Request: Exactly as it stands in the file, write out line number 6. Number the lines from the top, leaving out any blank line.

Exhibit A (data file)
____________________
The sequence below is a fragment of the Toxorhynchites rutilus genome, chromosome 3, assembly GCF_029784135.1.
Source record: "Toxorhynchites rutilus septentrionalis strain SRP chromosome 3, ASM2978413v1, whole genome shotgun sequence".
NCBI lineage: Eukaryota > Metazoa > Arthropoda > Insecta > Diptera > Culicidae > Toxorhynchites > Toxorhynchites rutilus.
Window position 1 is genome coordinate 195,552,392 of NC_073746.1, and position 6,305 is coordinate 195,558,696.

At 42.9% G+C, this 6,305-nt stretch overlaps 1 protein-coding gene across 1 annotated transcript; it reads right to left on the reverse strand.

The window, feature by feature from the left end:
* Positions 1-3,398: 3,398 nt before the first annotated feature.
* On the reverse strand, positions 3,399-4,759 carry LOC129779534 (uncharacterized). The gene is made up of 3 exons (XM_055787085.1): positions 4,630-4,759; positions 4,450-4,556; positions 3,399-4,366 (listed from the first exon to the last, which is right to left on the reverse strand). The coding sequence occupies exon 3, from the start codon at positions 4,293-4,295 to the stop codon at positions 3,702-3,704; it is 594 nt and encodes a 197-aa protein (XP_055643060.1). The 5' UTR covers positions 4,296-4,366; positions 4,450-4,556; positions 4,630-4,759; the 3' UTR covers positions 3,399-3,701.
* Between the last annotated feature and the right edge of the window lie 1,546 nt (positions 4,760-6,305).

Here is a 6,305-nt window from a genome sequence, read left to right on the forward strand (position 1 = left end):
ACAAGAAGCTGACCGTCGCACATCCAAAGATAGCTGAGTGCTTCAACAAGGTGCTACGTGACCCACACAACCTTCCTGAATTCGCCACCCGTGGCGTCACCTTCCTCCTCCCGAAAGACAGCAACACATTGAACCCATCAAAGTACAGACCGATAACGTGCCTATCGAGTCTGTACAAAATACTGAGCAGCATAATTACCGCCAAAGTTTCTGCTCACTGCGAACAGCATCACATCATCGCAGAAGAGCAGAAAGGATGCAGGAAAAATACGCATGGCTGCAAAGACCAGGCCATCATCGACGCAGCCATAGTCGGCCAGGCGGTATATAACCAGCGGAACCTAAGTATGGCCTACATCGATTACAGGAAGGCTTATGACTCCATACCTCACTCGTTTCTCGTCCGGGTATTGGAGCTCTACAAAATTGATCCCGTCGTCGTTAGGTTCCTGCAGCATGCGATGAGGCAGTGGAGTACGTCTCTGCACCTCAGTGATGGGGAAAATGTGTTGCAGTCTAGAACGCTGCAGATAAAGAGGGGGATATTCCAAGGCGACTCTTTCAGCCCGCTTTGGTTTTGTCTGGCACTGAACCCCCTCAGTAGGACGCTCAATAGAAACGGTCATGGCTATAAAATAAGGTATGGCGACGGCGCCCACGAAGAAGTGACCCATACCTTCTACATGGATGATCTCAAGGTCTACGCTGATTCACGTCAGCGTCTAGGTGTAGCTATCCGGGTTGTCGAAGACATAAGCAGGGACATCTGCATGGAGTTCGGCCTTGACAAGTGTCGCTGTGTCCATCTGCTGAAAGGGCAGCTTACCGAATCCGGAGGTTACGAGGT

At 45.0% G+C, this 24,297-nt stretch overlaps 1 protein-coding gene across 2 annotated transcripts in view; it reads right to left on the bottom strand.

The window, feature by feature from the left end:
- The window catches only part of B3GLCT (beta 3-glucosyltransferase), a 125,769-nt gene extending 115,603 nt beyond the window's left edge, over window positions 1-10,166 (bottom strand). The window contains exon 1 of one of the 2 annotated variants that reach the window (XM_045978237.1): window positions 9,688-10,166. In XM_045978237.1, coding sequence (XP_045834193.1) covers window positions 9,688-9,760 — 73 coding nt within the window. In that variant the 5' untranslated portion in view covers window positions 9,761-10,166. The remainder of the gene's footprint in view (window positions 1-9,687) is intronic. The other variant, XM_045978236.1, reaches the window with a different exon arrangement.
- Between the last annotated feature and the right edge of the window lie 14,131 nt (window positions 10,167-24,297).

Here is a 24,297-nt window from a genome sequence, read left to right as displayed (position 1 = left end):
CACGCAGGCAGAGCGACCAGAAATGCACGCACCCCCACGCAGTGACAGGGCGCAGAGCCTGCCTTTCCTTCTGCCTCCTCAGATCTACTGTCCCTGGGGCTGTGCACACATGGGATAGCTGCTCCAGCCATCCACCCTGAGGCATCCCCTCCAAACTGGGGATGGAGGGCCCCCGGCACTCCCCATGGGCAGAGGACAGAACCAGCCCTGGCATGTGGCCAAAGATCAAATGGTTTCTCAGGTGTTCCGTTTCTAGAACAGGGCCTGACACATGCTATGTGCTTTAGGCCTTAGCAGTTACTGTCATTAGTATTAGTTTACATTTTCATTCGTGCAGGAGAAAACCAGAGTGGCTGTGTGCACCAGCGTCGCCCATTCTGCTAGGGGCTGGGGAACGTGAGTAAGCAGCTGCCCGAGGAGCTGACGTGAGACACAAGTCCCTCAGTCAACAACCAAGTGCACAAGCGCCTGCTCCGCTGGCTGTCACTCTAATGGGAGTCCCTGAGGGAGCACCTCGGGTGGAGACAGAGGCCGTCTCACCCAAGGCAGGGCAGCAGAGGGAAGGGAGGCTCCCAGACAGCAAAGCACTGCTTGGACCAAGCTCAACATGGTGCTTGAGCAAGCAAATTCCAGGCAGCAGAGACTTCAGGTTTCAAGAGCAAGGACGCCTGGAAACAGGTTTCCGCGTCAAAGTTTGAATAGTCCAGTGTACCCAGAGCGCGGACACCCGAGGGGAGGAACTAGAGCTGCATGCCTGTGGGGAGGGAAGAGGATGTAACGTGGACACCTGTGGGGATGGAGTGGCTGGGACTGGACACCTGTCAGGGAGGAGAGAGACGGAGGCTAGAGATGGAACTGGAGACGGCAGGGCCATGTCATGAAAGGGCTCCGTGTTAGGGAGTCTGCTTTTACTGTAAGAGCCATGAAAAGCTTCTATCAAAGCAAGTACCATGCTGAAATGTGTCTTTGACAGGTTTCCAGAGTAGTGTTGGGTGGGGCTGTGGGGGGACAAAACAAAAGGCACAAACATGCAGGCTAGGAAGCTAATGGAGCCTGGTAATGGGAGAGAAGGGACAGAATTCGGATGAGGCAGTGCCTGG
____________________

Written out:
The window, feature by feature from the left end: